The skill of bicycle riding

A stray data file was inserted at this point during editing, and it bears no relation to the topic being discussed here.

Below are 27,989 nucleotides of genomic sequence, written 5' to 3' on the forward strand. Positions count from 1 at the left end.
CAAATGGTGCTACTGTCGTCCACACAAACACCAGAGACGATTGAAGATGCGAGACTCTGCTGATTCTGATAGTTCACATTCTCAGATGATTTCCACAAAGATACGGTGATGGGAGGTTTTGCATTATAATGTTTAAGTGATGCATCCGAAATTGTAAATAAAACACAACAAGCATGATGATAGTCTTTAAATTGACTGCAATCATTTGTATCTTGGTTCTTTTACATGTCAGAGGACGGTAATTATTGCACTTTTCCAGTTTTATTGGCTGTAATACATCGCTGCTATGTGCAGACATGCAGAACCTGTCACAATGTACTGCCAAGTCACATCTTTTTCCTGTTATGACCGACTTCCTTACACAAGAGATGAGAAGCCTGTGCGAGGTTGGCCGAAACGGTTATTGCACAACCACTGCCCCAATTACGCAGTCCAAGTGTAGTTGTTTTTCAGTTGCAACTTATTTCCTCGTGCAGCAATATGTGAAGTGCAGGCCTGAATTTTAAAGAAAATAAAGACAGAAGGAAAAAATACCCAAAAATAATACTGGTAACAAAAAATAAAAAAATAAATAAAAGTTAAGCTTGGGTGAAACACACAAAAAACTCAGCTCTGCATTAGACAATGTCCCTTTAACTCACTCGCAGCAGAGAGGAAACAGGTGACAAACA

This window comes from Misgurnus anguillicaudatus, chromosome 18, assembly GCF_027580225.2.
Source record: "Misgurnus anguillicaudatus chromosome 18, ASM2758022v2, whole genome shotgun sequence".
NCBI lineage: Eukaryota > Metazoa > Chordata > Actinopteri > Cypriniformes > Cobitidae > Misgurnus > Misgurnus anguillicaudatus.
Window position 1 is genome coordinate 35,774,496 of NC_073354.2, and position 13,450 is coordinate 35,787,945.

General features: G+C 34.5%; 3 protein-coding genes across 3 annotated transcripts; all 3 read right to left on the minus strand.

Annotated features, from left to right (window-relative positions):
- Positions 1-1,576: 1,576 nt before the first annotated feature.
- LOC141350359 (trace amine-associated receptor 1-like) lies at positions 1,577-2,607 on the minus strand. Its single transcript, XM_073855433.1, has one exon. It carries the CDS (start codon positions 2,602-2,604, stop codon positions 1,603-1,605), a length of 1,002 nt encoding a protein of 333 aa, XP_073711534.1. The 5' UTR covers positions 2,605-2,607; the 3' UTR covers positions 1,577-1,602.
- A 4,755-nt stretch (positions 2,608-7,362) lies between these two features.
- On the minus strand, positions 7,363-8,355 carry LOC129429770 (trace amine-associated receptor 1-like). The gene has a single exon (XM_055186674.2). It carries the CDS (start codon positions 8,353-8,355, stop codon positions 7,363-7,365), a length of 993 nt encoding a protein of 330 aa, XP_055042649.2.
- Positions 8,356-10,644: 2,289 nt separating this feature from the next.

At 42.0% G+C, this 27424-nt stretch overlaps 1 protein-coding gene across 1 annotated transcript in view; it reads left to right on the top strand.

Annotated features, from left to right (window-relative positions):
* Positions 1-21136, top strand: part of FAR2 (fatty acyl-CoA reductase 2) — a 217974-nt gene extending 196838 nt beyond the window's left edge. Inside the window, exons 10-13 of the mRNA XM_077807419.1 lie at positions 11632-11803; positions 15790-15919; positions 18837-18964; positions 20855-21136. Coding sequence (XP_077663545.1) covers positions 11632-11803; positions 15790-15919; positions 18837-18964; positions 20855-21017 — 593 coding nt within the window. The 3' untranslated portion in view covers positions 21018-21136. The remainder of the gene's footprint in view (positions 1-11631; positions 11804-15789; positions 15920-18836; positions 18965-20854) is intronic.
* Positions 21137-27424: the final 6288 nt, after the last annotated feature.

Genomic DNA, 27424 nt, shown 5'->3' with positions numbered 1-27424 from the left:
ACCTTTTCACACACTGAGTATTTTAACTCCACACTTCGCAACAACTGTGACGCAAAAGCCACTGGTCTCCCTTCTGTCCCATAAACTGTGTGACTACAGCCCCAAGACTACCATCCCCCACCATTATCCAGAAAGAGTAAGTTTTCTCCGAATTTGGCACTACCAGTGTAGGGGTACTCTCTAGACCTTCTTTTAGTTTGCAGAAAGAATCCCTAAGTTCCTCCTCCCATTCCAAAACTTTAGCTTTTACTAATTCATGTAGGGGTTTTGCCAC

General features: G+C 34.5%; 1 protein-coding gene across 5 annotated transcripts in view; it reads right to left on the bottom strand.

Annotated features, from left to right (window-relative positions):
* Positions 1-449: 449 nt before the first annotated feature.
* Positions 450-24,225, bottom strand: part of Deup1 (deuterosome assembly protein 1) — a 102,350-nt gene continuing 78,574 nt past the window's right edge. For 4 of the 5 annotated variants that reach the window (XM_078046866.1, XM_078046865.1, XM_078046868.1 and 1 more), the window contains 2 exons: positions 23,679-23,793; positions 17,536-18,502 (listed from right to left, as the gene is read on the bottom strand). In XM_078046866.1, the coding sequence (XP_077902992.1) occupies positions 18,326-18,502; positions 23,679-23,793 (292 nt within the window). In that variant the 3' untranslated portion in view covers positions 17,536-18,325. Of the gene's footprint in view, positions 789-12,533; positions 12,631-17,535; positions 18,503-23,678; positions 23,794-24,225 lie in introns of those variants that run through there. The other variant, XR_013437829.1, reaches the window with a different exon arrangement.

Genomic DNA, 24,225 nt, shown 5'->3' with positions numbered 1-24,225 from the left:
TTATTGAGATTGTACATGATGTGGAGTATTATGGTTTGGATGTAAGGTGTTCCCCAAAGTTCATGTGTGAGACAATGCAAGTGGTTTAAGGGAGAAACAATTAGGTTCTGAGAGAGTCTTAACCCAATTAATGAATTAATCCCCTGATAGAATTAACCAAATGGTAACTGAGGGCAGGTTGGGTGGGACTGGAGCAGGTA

The principal theories of human motor skill are compared. Disagreements between them centre around the exact details of the feedback loops used for control. In order to throw some light on this problem a commonplace skill was analysed using computer techniques to both record and model the movement. Bicycle riding was chosen as an example because it places strict constraints on the freedom of the rider's actions and consequently allows a fairly simple model to be used. Given these constraints a faithful record of the delicate balancing movements of the handlebar must also be a record of the rider's actions in controlling the machine. An instrument pack, fitted with gyroscopic sensors and a handlebar potentiometer, recorded the roll, yaw and steering angle changes during free riding in digital form on a microcomputer disc. A discrete step computer model of the rider and machine was used to compare the output characteristic of various control systems with that of the experimental subjects. Since the normal bicycle design gives a measure of automatic stability it is not possible to tell how much of the handlebar movement is due to the rider and how much to the machine. Consequently a bicycle was constructed in which the gyroscopic and castor stability were removed. In order to reduce the number of sensory contributions the subjects were blindfolded. The recordings showed that the-basic method of control was a combination of a continuous delayed repeat of the roll angle rate in the handle-bar channel, with short intermittent ballistic acceleration inputs to control angle of lean and consequently direction., A review of the relevant, literature leads to the conclusion that the proposed control system is consistent with current physiological knowledge. Finally the bicycle control system discovered in the experiments is related to the theories of motor skills discussed in the second chapter.